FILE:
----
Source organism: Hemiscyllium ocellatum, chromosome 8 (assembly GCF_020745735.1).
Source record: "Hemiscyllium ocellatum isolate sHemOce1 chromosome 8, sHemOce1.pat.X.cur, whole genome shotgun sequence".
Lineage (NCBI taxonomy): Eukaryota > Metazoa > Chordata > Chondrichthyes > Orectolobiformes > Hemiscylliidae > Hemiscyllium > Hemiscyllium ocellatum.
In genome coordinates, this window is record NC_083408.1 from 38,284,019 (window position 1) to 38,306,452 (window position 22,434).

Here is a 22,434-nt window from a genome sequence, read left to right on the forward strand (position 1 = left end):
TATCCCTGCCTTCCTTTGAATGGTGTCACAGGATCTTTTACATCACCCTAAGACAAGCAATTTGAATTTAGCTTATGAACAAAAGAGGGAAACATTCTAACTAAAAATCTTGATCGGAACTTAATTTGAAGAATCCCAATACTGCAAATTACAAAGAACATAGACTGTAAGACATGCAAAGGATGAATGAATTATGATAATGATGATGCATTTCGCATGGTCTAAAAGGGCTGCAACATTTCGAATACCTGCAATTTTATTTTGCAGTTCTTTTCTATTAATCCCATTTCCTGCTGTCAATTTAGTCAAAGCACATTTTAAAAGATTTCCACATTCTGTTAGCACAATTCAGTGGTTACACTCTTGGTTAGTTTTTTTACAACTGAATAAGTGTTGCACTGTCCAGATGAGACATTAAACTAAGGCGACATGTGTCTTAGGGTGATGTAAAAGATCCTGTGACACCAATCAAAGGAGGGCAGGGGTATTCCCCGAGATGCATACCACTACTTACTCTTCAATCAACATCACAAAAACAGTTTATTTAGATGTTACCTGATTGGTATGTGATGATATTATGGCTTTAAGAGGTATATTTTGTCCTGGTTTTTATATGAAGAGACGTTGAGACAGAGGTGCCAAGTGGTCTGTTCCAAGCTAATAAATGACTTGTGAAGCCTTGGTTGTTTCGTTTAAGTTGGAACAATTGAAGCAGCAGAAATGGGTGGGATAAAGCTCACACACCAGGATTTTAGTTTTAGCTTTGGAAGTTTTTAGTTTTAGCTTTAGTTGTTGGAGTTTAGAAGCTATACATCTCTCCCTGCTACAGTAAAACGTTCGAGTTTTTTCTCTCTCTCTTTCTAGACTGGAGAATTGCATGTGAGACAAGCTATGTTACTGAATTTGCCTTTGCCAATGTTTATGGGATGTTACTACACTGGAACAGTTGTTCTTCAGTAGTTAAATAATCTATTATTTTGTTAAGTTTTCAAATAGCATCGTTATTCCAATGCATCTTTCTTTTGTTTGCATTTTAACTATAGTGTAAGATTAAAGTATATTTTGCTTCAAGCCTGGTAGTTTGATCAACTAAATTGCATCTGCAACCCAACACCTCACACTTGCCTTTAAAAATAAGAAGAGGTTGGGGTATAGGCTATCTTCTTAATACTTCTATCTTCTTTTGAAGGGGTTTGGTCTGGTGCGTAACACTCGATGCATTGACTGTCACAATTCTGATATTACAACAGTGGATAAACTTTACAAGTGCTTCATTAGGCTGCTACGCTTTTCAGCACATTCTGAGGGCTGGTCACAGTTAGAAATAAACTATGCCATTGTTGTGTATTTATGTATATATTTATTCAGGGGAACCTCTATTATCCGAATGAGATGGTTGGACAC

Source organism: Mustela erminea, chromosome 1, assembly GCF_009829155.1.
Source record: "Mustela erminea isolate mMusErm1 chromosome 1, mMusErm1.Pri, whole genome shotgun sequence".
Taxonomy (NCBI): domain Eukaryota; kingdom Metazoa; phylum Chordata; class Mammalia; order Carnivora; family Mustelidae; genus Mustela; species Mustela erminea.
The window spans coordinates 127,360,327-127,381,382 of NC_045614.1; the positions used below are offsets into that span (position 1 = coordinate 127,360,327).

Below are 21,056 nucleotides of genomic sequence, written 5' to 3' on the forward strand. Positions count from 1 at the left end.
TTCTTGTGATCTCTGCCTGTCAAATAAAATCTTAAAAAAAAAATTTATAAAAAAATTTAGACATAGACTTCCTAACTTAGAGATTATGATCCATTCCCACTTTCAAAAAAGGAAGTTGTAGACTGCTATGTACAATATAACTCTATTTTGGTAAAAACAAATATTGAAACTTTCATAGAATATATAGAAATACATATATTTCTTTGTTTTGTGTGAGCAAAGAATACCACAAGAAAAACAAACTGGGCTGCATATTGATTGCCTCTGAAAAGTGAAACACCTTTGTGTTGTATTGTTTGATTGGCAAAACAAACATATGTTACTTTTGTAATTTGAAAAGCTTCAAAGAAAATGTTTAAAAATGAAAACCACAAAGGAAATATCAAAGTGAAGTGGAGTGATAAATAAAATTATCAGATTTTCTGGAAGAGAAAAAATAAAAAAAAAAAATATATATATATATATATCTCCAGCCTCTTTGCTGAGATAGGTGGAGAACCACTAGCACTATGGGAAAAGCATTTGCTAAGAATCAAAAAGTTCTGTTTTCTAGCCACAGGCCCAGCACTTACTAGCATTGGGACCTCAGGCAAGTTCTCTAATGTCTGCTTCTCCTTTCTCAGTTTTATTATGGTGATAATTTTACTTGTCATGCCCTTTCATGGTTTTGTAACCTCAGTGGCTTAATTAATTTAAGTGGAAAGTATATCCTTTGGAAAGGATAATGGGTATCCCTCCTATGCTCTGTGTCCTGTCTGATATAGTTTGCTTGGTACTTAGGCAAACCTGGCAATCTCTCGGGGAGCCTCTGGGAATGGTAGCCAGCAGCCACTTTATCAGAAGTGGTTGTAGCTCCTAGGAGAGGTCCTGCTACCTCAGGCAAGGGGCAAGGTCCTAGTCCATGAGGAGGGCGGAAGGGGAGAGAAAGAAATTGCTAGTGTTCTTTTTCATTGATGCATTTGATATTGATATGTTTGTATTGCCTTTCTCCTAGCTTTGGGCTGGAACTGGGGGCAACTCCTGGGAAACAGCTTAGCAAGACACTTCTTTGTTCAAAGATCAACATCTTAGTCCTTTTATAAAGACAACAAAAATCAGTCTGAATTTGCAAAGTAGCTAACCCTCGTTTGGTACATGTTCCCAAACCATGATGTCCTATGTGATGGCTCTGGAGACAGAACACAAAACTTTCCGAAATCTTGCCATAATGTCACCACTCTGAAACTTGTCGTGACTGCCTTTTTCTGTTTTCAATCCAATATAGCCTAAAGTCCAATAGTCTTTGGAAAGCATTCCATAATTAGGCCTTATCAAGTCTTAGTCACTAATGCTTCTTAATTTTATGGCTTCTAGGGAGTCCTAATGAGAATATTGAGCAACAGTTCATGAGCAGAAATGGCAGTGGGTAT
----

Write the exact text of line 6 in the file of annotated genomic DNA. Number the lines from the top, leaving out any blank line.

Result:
TATCCCTGCCTTCCTTTGAATGGTGTCACAGGATCTTTTACATCACCCTAAGACAAGCAATTTGAATTTAGCTTATGAACAAAAGAGGGAAACATTCTAACTAAAAATCTTGATCGGAACTTAATTTGAAGAATCCCAATACTGCAAATTACAAAGAACATAGACTGTAAGACATGCAAAGGATGAATGAATTATGATAATGATGATGCATTTCGCATGGTCTAAAAGGGCTGCAACATTTCGAATACCTGCAATTTTATTTTGCAGTTCTTTTCTATTAATCCCATTTCCTGCTGTCAATTTAGTCAAAGCACATTTTAAAAGATTTCCACATTCTGTTAGCACAATTCAGTGGTTACACTCTTGGTTAGTTTTTTTACAACTGAATAAGTGTTGCACTGTCCAGATGAGACATTAAACTAAGGCGACATGTGTCTTAGGGTGATGTAAAAGATCCTGTGACACCAATCAAAGGAGGGCAGGGGTATTCCCCGAGATGCATACCACTACTTACTCTTCAATCAACATCACAAAAACAGTTTATTTAGATGTTACCTGATTGGTATGTGATGATATTATGGCTTTAAGAGGTATATTTTGTCCTGGTTTTTATATGAAGAGACGTTGAGACAGAGGTGCCAAGTGGTCTGTTCCAAGCTAATAAATGACTTGTGAAGCCTTGGTTGTTTCGTTTAAGTTGGAACAATTGAAGCAGCAGAAATGGGTGGGATAAAGCTCACACACCAGGATTTTAGTTTTAGCTTTGGAAGTTTTTAGTTTTAGCTTTAGTTGTTGGAGTTTAGAAGCTATACATCTCTCCCTGCTACAGTAAAACGTTCGAGTTTTTTCTCTCTCTCTTTCTAGACTGGAGAATTGCATGTGAGACAAGCTATGTTACTGAATTTGCCTTTGCCAATGTTTATGGGATGTTACTACACTGGAACAGTTGTTCTTCAGTAGTTAAATAATCTATTATTTTGTTAAGTTTTCAAATAGCATCGTTATTCCAATGCATCTTTCTTTTGTTTGCATTTTAACTATAGTGTAAGATTAAAGTATATTTTGCTTCAAGCCTGGTAGTTTGATCAACTAAATTGCATCTGCAACCCAACACCTCACACTTGCCTTTAAAAATAAGAAGAGGTTGGGGTATAGGCTATCTTCTTAATACTTCTATCTTCTTTTGAAGGGGTTTGGTCTGGTGCGTAACACTCGATGCATTGACTGTCACAATTCTGATATTACAACAGTGGATAAACTTTACAAGTGCTTCATTAGGCTGCTACGCTTTTCAGCACATTCTGAGGGCTGGTCACAGTTAGAAATAAACTATGCCATTGTTGTGTATTTATGTATATATTTATTCAGGGGAACCTCTATTATCCGAATGAGATGGTTGGACAC